TRIBUTES have been paid to Helen Eadie after the long-serving Labour MSP died from cancer yesterday.
Eadie, 66, was being treated in a hospice at Queen Margaret Hospital, Dunfermline, when she passed away yesterday morning.
The Cowdenbeath MSP was diagnosed with the disease on 24 October. Just a few days earlier the Labour stalwart – who was part of the first intake of MSPs in 1999 – had been campaigning in the Dunfermline by-election.
Last night, her party leader Johann Lamont said she was “deeply saddened” to learn of her colleague’s death and remembered her as a hard-working constituency MSP and Co-operative party member who was devoted to her family.
“Helen was very precious to her family,” Lamont said. “She played an important part in helping to establish the credibility of Holyrood. She will also be fondly remembered within the Scottish Co-operative movement. Her commitment to delivering change in our communities was the essence of her political beliefs and values.
“Helen was her own woman who didn’t fit the political stereotype. Perhaps that’s why some underestimated her, but her difference was why she was admired by the people of her constituency.”
In the days before her death, Eadie was said to have been conducting parliamentary business from her hospital bed.
Politicians from across the parties also paid their respects to the MSP, whose commitment to the Labour movement in Fife began long before she was elected to parliament.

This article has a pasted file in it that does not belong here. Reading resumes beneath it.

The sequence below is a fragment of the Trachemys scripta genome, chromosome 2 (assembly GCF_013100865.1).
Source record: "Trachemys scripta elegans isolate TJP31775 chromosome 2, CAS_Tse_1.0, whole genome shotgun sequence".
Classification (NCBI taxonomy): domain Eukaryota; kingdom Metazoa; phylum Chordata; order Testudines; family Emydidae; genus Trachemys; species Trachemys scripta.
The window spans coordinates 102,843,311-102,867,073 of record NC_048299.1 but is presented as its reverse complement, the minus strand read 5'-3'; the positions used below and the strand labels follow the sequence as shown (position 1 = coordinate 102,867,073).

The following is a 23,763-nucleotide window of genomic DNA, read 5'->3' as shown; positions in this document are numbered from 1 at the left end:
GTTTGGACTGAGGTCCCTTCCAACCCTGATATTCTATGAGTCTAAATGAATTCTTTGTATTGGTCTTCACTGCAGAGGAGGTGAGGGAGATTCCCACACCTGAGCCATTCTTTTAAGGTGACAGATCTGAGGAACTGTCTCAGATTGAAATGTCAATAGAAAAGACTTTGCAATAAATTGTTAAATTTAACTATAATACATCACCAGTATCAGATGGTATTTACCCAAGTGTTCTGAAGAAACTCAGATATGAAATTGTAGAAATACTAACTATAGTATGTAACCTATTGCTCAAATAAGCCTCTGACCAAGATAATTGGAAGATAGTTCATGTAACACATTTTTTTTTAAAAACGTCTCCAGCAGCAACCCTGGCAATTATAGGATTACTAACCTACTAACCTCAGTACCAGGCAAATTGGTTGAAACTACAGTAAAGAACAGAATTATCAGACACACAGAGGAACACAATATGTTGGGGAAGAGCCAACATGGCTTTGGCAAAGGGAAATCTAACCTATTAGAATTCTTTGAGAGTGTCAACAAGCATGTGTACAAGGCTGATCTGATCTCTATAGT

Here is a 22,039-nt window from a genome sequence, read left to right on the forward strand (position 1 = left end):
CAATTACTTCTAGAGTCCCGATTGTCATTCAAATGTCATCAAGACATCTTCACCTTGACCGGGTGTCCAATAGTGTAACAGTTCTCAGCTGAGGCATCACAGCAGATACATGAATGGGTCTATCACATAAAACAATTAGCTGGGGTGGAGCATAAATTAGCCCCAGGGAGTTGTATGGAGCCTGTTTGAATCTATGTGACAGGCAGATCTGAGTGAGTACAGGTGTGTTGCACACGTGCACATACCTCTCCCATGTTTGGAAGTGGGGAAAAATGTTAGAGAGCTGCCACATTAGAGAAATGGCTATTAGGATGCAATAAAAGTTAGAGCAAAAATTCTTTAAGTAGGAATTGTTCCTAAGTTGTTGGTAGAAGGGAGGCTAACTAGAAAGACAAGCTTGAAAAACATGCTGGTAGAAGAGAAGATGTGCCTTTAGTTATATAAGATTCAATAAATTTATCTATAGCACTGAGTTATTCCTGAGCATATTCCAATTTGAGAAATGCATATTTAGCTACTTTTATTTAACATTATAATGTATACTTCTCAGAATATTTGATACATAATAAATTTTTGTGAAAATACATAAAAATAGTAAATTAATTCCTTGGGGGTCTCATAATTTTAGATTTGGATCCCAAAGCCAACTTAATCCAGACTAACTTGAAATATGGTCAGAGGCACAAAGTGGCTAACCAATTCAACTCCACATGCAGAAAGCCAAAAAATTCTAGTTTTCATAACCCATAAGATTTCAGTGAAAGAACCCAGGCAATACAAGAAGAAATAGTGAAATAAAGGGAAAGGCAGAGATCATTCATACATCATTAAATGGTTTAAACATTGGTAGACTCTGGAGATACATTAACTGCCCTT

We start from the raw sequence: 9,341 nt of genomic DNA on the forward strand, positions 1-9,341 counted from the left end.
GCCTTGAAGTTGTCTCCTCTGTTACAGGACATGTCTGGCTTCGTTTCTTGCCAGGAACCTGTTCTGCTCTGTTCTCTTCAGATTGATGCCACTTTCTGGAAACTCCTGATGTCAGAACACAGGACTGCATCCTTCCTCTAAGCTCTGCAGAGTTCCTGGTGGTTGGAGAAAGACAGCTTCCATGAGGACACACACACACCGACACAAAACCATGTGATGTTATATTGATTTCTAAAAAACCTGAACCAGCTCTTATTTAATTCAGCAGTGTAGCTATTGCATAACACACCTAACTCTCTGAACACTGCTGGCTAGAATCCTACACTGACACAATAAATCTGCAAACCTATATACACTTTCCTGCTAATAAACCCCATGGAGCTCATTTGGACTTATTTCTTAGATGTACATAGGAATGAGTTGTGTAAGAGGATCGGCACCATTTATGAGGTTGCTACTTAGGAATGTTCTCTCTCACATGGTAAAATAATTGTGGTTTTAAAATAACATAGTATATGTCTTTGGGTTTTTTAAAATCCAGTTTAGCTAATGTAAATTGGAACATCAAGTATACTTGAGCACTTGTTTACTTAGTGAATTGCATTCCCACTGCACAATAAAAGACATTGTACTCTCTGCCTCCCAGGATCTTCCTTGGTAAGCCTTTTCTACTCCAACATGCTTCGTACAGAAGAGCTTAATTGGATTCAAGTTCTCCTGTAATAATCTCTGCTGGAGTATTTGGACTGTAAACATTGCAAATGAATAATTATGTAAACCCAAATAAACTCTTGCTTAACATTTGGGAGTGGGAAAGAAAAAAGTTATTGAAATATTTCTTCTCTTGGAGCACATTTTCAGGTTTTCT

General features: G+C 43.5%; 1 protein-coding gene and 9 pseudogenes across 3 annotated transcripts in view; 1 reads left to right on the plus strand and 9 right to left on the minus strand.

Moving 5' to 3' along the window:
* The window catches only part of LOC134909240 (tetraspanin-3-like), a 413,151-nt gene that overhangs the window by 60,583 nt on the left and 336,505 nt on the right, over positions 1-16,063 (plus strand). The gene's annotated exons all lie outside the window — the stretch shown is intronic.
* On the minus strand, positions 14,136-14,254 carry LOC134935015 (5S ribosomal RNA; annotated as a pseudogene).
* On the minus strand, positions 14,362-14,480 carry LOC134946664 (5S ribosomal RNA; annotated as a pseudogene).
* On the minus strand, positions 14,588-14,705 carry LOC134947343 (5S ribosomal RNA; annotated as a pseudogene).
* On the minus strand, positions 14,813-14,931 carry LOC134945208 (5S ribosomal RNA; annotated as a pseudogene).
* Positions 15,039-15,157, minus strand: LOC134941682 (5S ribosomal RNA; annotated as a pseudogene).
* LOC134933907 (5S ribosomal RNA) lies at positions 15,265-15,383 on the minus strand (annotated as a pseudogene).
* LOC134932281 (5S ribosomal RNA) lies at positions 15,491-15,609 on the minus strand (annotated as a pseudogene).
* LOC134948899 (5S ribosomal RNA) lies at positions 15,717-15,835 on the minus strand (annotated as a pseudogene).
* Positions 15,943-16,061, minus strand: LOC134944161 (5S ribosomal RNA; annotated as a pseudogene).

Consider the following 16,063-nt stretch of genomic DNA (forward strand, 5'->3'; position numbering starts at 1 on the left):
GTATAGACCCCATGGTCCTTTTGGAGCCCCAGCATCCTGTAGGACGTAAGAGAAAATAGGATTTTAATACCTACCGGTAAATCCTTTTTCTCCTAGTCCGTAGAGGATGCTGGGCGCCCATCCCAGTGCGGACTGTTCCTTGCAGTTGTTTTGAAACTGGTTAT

Before she became a MSP, she worked as a councillor and as a full-time official for the GMB union. Her husband Bob was also a Labour councillor.
First Minister Alex Salmond passed on his “sincere condolences” to Eadie’s family, saying that they should be “rightly proud” of her 14 years of service at Holyrood.
Willie Rennie, Scottish Lib Dem leader, said: “As fellow parliamentarians for West Fife, Helen’s intense, burning commitment to socialism was inspiring to observe. Although a gentle and kind lady you did not cross Helen without suffering from the sharp end of her tongue. Helen made waves for her causes and her constituents. My thoughts are with Bob, family and friends.”
The Scottish Conservative leader Ruth Davidson said: “Helen was a committed parliamentarian and a true servant to her constituents in Fife. She was a wonderful, warm-hearted woman who would always go the extra mile to help someone out. She had friends across all parties.”
The former prime minister Gordon Brown said Fife was mourning a “much-loved and well-respected” politician.
He said: “Helen will be remembered as a passionate champion of social justice, putting the case for women’s equality, for youth employment and for better care of the elderly.”
Eadie was born in Stenhousemuir, near Falkirk, and was educated at Larbert Village School, Larbert High and Falkirk Technical College.
She went on to graduate from the London School of Economics with a certificate in trade union studies. She worked as a member of Fife Regional Council before being elected to the former Dunfermline East constituency in 1999. She was an active member of the Church of Scotland and had served on the Scottish Parliament’s health, transport, public petitions and European and external relations committees. She resigned from two of her committee posts in June 2007 in protest when a Tory MSP became convener of the equal opportunities committee.
The previous year Eadie called for curfews for people under the age of 15, after she was trapped in her car by a gang of youngsters.
Eadie’s death will trigger a by-election in the Cowdenbeath seat, a constituency where Labour will defend a majority of 1,247 against the SNP.